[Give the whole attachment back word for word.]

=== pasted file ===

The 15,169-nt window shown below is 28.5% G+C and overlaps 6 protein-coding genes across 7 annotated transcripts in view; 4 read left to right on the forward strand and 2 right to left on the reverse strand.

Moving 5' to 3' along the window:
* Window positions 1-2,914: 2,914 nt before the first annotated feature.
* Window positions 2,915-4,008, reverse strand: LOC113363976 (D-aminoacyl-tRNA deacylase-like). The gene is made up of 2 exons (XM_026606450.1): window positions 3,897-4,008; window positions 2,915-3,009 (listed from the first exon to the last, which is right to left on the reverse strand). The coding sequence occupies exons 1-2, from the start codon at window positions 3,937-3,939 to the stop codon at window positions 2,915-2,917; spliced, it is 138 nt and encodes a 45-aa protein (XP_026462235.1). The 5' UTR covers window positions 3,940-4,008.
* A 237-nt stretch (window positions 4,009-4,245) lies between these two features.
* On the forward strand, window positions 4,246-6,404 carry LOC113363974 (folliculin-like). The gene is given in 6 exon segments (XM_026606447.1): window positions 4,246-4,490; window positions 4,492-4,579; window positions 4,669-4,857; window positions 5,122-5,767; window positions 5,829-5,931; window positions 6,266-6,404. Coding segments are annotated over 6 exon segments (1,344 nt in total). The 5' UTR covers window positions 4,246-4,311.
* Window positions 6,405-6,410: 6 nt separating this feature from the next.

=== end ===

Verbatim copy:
The 15,169-nt window shown below is 28.5% G+C and overlaps 6 protein-coding genes across 7 annotated transcripts in view; 4 read left to right on the forward strand and 2 right to left on the reverse strand.

Moving 5' to 3' along the window:
* Window positions 1-2,914: 2,914 nt before the first annotated feature.
* Window positions 2,915-4,008, reverse strand: LOC113363976 (D-aminoacyl-tRNA deacylase-like). The gene is made up of 2 exons (XM_026606450.1): window positions 3,897-4,008; window positions 2,915-3,009 (listed from the first exon to the last, which is right to left on the reverse strand). The coding sequence occupies exons 1-2, from the start codon at window positions 3,937-3,939 to the stop codon at window positions 2,915-2,917; spliced, it is 138 nt and encodes a 45-aa protein (XP_026462235.1). The 5' UTR covers window positions 3,940-4,008.
* A 237-nt stretch (window positions 4,009-4,245) lies between these two features.
* On the forward strand, window positions 4,246-6,404 carry LOC113363974 (folliculin-like). The gene is given in 6 exon segments (XM_026606447.1): window positions 4,246-4,490; window positions 4,492-4,579; window positions 4,669-4,857; window positions 5,122-5,767; window positions 5,829-5,931; window positions 6,266-6,404. Coding segments are annotated over 6 exon segments (1,344 nt in total). The 5' UTR covers window positions 4,246-4,311.
* Window positions 6,405-6,410: 6 nt separating this feature from the next.